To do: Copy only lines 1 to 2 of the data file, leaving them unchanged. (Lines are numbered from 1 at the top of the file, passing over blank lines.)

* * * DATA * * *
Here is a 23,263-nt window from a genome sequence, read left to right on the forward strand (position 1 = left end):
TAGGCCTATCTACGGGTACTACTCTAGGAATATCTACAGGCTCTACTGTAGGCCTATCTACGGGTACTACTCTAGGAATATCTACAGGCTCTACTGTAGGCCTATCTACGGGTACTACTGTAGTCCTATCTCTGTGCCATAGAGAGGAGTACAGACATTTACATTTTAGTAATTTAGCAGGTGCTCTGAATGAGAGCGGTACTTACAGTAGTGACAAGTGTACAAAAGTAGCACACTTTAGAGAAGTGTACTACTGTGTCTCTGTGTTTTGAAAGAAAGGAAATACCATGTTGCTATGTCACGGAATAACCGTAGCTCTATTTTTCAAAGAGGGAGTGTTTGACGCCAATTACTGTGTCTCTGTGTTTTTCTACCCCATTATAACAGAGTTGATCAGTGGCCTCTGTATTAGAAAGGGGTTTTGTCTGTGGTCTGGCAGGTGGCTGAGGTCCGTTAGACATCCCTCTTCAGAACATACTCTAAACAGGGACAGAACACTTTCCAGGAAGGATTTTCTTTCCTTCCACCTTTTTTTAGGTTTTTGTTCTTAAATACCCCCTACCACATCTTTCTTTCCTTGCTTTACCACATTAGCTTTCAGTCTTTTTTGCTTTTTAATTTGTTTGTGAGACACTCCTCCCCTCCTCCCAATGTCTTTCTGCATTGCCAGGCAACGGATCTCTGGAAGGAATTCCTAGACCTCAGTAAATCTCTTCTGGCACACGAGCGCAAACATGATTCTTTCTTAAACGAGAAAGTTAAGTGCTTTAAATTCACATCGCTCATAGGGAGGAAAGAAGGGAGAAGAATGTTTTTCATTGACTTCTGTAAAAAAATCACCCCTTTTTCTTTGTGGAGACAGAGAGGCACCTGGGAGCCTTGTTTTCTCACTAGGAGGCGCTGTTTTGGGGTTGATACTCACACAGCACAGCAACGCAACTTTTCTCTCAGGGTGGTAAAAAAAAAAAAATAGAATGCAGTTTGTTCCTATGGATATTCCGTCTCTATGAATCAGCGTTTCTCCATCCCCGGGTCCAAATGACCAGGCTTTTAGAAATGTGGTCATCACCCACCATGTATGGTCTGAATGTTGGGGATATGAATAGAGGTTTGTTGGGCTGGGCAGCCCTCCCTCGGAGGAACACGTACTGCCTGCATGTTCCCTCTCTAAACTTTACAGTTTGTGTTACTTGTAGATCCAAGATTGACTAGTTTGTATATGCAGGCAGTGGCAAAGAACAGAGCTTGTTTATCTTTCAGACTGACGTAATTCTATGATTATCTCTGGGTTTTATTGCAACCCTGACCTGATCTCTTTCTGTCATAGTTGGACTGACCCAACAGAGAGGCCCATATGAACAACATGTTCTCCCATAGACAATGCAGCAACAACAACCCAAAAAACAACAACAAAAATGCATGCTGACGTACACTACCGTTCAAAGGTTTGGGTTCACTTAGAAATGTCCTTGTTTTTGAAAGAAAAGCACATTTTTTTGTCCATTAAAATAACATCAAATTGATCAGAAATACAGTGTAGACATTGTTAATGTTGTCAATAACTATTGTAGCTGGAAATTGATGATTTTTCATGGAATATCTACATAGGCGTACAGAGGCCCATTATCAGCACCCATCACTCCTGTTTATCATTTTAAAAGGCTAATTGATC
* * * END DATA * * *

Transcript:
Here is a 23,263-nt window from a genome sequence, read left to right on the forward strand (position 1 = left end):
TAGGCCTATCTACGGGTACTACTCTAGGAATATCTACAGGCTCTACTGTAGGCCTATCTACGGGTACTACTCTAGGAATATCTACAGGCTCTACTGTAGGCCTATCTACGGGTACTACTGTAGTCCTATCTCTGTGCCATAGAGAGGAGTACAGACATTTACATTTTAGTAATTTAGCAGGTGCTCTGAATGAGAGCGGTACTTACAGTAGTGACAAGTGTACAAAAGTAGCACACTTTAGAGAAGTGTACTACTGTGTCTCTGTGTTTTGAAAGAAAGGAAATACCATGTTGCTATGTCACGGAATAACCGTAGCTCTATTTTTCAAAGAGGGAGTGTTTGACGCCAATTACTGTGTCTCTGTGTTTTTCTACCCCATTATAACAGAGTTGATCAGTGGCCTCTGTATTAGAAAGGGGTTTTGTCTGTGGTCTGGCAGGTGGCTGAGGTCCGTTAGACATCCCTCTTCAGAACATACTCTAAACAGGGACAGAACACTTTCCAGGAAGGATTTTCTTTCCTTCCACCTTTTTTTAGGTTTTTGTTCTTAAATACCCCCTACCACATCTTTCTTTCCTTGCTTTACCACATTAGCTTTCAGTCTTTTTTGCTTTTTAATTTGTTTGTGAGACACTCCTCCCCTCCTCCCAATGTCTTTCTGCATTGCCAGGCAACGGATCTCTGGAAGGAATTCCTAGACCTCAGTAAATCTCTTCTGGCACACGAGCGCAAACATGATTCTTTCTTAAACGAGAAAGTTAAGTGCTTTAAATTCACATCGCTCATAGGGAGGAAAGAAGGGAGAAGAATGTTTTTCATTGACTTCTGTAAAAAAATCACCCCTTTTTCTTTGTGGAGACAGAGAGGCACCTGGGAGCCTTGTTTTCTCACTAGGAGGCGCTGTTTTGGGGTTGATACTCACACAGCACAGCAACGCAACTTTTCTCTCAGGGTGGTAAAAAAAAAAAAATAGAATGCAGTTTGTTCCTATGGATATTCCGTCTCTATGAATCAGCGTTTCTCCATCCCCGGGTCCAAATGACCAGGCTTTTAGAAATGTGGTCATCACCCACCATGTATGGTCTGAATGTTGGGGATATGAATAGAGGTTTGTTGGGCTGGGCAGCCCTCCCTCGGAGGAACACGTACTGCCTGCATGTTCCCTCTCTAAACTTTACAGTTTGTGTTACTTGTAGATCCAAGATTGACTAGTTTGTATATGCAGGCAGTGGCAAAGAACAGAGCTTGTTTATCTTTCAGACTGACGTAATTCTATGATTATCTCTGGGTTTTATTGCAACCCTGACCTGATCTCTTTCTGTCATAGTTGGACTGACCCAACAGAGAGGCCCATATGAACAACATGTTCTCCCATAGACAATGCAGCAACAACAACCCAAAAAACAACAACAAAAATGCATGCTGACGTACACTACCGTTCAAAGGTTTGGGTTCACTTAGAAATGTCCTTGTTTTTGAAAGAAAAGCACATTTTTTTGTCCATTAAAATAACATCAAATTGATCAGAAATACAGTGTAGACATTGTTAATGTTGTCAATAACTATTGTAGCTGGAAATTGATGATTTTTCATGGAATATCTACATAGGCGTACAGAGGCCCATTATCAGCACCCATCACTCCTGTTTATCATTTTAAAAGGCTAATTGATC